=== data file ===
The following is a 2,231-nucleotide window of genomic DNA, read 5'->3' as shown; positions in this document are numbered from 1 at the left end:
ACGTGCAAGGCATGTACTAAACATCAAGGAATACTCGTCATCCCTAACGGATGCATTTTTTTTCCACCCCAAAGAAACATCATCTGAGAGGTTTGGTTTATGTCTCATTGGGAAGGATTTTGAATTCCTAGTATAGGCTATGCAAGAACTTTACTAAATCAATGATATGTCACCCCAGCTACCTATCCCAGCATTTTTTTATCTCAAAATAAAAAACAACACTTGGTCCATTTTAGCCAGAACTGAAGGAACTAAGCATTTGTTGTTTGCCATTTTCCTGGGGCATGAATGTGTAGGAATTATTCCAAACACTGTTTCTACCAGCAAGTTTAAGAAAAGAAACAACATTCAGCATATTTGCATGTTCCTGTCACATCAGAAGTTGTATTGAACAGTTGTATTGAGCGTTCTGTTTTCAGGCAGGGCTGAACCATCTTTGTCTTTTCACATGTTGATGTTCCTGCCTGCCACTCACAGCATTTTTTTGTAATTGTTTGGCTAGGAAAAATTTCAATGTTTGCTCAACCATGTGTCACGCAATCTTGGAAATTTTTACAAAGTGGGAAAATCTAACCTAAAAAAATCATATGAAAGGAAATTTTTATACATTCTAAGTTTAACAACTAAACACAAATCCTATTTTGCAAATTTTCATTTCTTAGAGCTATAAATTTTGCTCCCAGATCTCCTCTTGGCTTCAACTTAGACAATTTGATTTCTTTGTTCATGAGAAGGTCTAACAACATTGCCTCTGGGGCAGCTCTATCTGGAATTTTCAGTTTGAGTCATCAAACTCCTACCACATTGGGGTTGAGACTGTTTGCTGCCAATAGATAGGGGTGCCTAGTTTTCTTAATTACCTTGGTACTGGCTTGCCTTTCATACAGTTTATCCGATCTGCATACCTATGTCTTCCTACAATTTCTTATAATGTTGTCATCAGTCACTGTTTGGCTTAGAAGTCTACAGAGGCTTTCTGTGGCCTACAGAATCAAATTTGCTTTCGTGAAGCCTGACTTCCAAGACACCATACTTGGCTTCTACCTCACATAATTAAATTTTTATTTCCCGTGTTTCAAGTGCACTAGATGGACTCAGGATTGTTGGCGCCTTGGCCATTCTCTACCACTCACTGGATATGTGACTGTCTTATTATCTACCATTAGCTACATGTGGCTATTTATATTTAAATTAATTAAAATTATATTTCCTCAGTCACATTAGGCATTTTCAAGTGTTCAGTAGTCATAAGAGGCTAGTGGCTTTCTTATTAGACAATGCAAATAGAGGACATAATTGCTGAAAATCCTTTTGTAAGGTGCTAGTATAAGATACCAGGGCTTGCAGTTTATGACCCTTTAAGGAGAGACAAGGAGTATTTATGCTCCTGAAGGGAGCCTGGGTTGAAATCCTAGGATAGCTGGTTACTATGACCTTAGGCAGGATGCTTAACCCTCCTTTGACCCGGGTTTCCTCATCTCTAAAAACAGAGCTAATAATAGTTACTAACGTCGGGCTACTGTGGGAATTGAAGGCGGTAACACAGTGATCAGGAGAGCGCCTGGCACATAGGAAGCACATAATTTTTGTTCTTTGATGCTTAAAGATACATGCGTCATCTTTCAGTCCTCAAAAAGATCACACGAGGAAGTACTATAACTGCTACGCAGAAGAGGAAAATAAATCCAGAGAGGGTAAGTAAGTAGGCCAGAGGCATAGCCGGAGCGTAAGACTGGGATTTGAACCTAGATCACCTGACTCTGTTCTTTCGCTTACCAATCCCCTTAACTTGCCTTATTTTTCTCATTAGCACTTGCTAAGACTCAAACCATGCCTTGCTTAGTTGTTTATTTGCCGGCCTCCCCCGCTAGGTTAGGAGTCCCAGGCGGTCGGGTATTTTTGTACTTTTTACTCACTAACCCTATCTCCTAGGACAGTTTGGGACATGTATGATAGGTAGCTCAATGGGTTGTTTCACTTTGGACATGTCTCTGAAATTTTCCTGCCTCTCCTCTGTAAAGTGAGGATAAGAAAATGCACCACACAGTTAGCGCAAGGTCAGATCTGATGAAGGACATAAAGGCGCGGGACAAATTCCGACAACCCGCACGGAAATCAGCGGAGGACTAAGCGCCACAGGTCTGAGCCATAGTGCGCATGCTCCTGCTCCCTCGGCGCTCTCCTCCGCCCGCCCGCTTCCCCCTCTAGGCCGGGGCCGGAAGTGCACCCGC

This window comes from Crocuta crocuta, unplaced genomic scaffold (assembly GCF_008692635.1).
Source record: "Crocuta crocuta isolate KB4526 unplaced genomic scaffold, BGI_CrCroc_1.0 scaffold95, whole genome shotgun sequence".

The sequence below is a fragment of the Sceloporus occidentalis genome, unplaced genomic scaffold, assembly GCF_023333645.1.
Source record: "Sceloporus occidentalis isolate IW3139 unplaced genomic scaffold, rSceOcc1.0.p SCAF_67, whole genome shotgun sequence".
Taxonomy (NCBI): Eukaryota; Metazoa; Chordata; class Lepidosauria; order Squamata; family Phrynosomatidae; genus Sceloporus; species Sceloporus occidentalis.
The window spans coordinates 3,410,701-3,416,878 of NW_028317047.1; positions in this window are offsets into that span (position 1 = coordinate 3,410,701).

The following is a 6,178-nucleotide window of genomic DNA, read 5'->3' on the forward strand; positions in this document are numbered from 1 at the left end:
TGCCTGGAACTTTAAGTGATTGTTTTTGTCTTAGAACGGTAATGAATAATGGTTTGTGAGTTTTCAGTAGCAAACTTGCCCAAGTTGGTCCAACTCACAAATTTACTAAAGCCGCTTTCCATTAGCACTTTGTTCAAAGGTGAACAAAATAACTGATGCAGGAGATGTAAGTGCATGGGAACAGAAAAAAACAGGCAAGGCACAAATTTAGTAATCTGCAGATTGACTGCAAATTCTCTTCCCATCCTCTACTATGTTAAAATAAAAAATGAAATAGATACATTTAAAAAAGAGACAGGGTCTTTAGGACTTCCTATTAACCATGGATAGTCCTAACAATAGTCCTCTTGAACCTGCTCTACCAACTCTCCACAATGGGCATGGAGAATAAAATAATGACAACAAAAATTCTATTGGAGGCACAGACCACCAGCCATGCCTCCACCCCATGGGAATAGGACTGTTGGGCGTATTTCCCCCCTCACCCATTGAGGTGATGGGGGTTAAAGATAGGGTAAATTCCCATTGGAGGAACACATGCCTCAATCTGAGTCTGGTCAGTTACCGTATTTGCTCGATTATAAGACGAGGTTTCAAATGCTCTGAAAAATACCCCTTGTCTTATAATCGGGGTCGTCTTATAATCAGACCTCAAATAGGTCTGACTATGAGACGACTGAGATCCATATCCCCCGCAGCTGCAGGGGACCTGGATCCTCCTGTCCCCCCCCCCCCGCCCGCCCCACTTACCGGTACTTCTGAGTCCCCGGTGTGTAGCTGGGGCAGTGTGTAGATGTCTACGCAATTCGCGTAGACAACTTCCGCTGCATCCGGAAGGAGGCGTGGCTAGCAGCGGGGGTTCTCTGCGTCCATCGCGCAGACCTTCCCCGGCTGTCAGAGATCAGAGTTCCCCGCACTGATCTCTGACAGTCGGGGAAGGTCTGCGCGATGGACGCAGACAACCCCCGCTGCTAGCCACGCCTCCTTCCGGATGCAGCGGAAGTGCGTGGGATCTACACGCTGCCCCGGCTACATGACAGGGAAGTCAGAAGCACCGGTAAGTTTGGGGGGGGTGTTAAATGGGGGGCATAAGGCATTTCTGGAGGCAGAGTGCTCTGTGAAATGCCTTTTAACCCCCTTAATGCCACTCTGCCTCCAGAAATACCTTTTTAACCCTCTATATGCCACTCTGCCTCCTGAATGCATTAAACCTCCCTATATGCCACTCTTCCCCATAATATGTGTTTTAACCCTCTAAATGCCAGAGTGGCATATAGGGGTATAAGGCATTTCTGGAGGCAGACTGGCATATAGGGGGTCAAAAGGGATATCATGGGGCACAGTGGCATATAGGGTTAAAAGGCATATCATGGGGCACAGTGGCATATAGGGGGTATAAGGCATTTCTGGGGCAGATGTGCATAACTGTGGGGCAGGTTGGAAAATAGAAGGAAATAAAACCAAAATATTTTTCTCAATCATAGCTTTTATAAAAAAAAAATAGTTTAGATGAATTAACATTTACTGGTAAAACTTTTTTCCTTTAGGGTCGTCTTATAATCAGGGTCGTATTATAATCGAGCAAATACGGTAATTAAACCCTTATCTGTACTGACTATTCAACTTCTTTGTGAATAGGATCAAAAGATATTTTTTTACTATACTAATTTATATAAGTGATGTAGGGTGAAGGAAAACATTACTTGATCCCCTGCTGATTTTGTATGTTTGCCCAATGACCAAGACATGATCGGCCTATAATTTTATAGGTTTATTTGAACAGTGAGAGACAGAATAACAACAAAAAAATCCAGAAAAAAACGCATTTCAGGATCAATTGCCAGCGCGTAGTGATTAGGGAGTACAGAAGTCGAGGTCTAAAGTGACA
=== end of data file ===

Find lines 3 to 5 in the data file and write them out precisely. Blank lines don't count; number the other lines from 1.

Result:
This window comes from Crocuta crocuta, unplaced genomic scaffold (assembly GCF_008692635.1).
Source record: "Crocuta crocuta isolate KB4526 unplaced genomic scaffold, BGI_CrCroc_1.0 scaffold95, whole genome shotgun sequence".

The sequence below is a fragment of the Sceloporus occidentalis genome, unplaced genomic scaffold, assembly GCF_023333645.1.